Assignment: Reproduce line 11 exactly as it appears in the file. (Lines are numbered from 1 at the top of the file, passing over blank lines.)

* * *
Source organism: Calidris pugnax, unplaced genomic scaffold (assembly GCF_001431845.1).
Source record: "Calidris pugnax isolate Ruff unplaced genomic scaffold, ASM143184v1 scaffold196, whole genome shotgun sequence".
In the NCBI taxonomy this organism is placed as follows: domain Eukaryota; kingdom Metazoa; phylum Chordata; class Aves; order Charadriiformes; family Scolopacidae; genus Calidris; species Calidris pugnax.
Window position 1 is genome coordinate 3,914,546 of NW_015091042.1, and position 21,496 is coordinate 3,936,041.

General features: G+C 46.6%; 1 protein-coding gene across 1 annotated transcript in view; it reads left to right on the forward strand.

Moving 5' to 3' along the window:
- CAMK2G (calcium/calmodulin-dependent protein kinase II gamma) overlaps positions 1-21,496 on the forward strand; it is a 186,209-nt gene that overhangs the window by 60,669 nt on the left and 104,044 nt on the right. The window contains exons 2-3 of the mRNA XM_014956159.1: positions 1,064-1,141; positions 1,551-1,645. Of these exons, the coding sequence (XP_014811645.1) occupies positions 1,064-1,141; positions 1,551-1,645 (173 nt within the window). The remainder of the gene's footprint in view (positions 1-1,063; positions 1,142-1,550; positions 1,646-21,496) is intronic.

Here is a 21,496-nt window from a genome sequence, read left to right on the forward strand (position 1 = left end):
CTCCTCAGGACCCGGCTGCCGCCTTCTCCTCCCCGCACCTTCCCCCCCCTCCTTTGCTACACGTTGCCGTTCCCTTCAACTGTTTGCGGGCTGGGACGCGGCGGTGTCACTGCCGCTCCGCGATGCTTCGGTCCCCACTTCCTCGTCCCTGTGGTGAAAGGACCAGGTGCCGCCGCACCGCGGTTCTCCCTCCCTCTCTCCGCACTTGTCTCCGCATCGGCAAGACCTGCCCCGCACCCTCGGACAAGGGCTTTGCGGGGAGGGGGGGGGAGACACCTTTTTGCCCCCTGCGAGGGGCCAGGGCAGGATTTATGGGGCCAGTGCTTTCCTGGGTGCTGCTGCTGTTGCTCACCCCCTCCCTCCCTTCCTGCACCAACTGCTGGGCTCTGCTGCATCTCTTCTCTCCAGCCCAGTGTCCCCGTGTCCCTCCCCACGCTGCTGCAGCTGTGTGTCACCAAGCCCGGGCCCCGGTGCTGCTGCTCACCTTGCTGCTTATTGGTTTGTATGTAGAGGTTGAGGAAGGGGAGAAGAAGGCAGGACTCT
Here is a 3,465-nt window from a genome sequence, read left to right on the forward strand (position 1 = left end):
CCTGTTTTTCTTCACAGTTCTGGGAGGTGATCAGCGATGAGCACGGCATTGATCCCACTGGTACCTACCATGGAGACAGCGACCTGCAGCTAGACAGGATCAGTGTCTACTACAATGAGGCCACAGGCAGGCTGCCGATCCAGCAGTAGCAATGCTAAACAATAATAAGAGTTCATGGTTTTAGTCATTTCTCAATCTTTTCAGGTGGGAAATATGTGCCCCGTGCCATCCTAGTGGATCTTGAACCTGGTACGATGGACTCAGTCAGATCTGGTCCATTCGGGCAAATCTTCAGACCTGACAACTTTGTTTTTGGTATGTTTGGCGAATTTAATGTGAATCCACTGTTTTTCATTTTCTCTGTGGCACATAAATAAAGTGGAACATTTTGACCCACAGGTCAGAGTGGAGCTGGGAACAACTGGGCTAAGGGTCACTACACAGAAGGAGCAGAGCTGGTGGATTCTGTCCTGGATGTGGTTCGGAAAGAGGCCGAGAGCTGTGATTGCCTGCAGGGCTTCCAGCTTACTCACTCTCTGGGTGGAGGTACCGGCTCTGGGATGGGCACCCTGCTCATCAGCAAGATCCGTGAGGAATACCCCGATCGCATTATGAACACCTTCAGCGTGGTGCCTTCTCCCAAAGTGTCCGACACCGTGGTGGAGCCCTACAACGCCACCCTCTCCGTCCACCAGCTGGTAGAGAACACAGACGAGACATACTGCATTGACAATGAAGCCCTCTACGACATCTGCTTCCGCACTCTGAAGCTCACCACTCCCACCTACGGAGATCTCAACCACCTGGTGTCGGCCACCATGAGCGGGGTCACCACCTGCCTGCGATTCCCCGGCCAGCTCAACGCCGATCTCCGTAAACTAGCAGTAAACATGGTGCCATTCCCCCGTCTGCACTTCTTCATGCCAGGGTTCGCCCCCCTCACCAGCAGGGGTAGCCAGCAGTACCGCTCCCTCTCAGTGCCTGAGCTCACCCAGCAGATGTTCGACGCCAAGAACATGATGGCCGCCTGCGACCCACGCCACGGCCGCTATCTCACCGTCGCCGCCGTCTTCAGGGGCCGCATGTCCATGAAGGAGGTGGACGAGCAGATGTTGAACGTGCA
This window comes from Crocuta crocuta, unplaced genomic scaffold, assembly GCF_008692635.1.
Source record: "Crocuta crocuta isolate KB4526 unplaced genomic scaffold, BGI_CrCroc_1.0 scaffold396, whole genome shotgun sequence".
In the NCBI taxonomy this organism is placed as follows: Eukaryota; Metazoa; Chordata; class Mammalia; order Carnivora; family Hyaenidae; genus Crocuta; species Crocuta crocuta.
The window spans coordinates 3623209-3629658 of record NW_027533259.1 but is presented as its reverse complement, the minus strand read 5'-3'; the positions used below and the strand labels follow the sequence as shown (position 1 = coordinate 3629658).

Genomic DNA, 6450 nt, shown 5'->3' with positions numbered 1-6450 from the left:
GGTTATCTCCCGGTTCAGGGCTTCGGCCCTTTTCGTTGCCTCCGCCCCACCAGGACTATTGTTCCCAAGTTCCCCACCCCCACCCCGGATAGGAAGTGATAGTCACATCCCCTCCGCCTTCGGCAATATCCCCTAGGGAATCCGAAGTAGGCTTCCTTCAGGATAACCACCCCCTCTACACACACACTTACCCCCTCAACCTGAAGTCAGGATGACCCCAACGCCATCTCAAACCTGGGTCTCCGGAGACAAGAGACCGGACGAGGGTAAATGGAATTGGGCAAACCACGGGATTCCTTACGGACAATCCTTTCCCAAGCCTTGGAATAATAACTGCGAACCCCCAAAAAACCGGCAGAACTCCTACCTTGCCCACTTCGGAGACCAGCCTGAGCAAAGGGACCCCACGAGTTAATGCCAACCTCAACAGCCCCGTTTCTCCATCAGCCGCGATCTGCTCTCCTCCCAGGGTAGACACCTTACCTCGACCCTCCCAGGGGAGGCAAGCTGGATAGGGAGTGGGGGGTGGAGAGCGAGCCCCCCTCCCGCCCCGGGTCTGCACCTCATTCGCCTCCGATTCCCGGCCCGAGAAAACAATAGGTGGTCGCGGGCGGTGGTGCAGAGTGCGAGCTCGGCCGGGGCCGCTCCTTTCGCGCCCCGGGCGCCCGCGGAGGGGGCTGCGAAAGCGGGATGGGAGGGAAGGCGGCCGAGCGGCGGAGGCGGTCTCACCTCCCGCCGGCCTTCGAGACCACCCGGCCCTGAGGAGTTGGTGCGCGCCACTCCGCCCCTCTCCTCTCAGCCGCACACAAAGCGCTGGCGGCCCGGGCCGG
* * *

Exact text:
CCTGTTTTTCTTCACAGTTCTGGGAGGTGATCAGCGATGAGCACGGCATTGATCCCACTGGTACCTACCATGGAGACAGCGACCTGCAGCTAGACAGGATCAGTGTCTACTACAATGAGGCCACAGGCAGGCTGCCGATCCAGCAGTAGCAATGCTAAACAATAATAAGAGTTCATGGTTTTAGTCATTTCTCAATCTTTTCAGGTGGGAAATATGTGCCCCGTGCCATCCTAGTGGATCTTGAACCTGGTACGATGGACTCAGTCAGATCTGGTCCATTCGGGCAAATCTTCAGACCTGACAACTTTGTTTTTGGTATGTTTGGCGAATTTAATGTGAATCCACTGTTTTTCATTTTCTCTGTGGCACATAAATAAAGTGGAACATTTTGACCCACAGGTCAGAGTGGAGCTGGGAACAACTGGGCTAAGGGTCACTACACAGAAGGAGCAGAGCTGGTGGATTCTGTCCTGGATGTGGTTCGGAAAGAGGCCGAGAGCTGTGATTGCCTGCAGGGCTTCCAGCTTACTCACTCTCTGGGTGGAGGTACCGGCTCTGGGATGGGCACCCTGCTCATCAGCAAGATCCGTGAGGAATACCCCGATCGCATTATGAACACCTTCAGCGTGGTGCCTTCTCCCAAAGTGTCCGACACCGTGGTGGAGCCCTACAACGCCACCCTCTCCGTCCACCAGCTGGTAGAGAACACAGACGAGACATACTGCATTGACAATGAAGCCCTCTACGACATCTGCTTCCGCACTCTGAAGCTCACCACTCCCACCTACGGAGATCTCAACCACCTGGTGTCGGCCACCATGAGCGGGGTCACCACCTGCCTGCGATTCCCCGGCCAGCTCAACGCCGATCTCCGTAAACTAGCAGTAAACATGGTGCCATTCCCCCGTCTGCACTTCTTCATGCCAGGGTTCGCCCCCCTCACCAGCAGGGGTAGCCAGCAGTACCGCTCCCTCTCAGTGCCTGAGCTCACCCAGCAGATGTTCGACGCCAAGAACATGATGGCCGCCTGCGACCCACGCCACGGCCGCTATCTCACCGTCGCCGCCGTCTTCAGGGGCCGCATGTCCATGAAGGAGGTGGACGAGCAGATGTTGAACGTGCA